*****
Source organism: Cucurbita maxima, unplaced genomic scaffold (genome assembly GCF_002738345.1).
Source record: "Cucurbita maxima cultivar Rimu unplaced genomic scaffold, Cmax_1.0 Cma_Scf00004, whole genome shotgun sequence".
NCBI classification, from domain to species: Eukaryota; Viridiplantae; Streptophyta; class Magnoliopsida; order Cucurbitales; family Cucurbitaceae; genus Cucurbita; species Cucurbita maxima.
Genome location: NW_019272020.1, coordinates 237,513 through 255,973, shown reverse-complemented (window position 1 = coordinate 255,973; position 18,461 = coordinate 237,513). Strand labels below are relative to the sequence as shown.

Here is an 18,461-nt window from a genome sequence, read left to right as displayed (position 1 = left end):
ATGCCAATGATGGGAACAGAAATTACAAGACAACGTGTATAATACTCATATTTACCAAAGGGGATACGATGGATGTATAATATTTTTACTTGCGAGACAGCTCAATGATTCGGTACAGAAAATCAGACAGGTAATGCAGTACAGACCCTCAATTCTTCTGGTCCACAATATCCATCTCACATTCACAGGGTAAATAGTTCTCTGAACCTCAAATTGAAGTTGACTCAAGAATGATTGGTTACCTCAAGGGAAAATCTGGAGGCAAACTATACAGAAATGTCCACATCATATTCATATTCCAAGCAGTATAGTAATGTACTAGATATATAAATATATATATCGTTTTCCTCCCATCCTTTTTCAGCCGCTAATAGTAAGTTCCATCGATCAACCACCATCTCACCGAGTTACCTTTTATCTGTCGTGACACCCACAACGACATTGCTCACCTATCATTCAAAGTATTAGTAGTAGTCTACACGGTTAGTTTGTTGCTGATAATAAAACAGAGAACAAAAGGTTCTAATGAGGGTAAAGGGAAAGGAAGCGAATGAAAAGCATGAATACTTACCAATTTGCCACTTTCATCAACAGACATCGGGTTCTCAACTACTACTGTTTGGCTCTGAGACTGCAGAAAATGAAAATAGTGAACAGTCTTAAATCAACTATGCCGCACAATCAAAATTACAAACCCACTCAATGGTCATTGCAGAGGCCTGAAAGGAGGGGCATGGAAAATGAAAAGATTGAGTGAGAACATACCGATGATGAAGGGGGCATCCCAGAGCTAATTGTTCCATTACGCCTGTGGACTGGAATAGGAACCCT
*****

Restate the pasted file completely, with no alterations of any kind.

Source organism: Cucurbita maxima, unplaced genomic scaffold (genome assembly GCF_002738345.1).
Source record: "Cucurbita maxima cultivar Rimu unplaced genomic scaffold, Cmax_1.0 Cma_Scf00004, whole genome shotgun sequence".
NCBI classification, from domain to species: Eukaryota; Viridiplantae; Streptophyta; class Magnoliopsida; order Cucurbitales; family Cucurbitaceae; genus Cucurbita; species Cucurbita maxima.
Genome location: NW_019272020.1, coordinates 237,513 through 255,973, shown reverse-complemented (window position 1 = coordinate 255,973; position 18,461 = coordinate 237,513). Strand labels below are relative to the sequence as shown.

Here is an 18,461-nt window from a genome sequence, read left to right as displayed (position 1 = left end):
ATGCCAATGATGGGAACAGAAATTACAAGACAACGTGTATAATACTCATATTTACCAAAGGGGATACGATGGATGTATAATATTTTTACTTGCGAGACAGCTCAATGATTCGGTACAGAAAATCAGACAGGTAATGCAGTACAGACCCTCAATTCTTCTGGTCCACAATATCCATCTCACATTCACAGGGTAAATAGTTCTCTGAACCTCAAATTGAAGTTGACTCAAGAATGATTGGTTACCTCAAGGGAAAATCTGGAGGCAAACTATACAGAAATGTCCACATCATATTCATATTCCAAGCAGTATAGTAATGTACTAGATATATAAATATATATATCGTTTTCCTCCCATCCTTTTTCAGCCGCTAATAGTAAGTTCCATCGATCAACCACCATCTCACCGAGTTACCTTTTATCTGTCGTGACACCCACAACGACATTGCTCACCTATCATTCAAAGTATTAGTAGTAGTCTACACGGTTAGTTTGTTGCTGATAATAAAACAGAGAACAAAAGGTTCTAATGAGGGTAAAGGGAAAGGAAGCGAATGAAAAGCATGAATACTTACCAATTTGCCACTTTCATCAACAGACATCGGGTTCTCAACTACTACTGTTTGGCTCTGAGACTGCAGAAAATGAAAATAGTGAACAGTCTTAAATCAACTATGCCGCACAATCAAAATTACAAACCCACTCAATGGTCATTGCAGAGGCCTGAAAGGAGGGGCATGGAAAATGAAAAGATTGAGTGAGAACATACCGATGATGAAGGGGGCATCCCAGAGCTAATTGTTCCATTACGCCTGTGGACTGGAATAGGAACCCT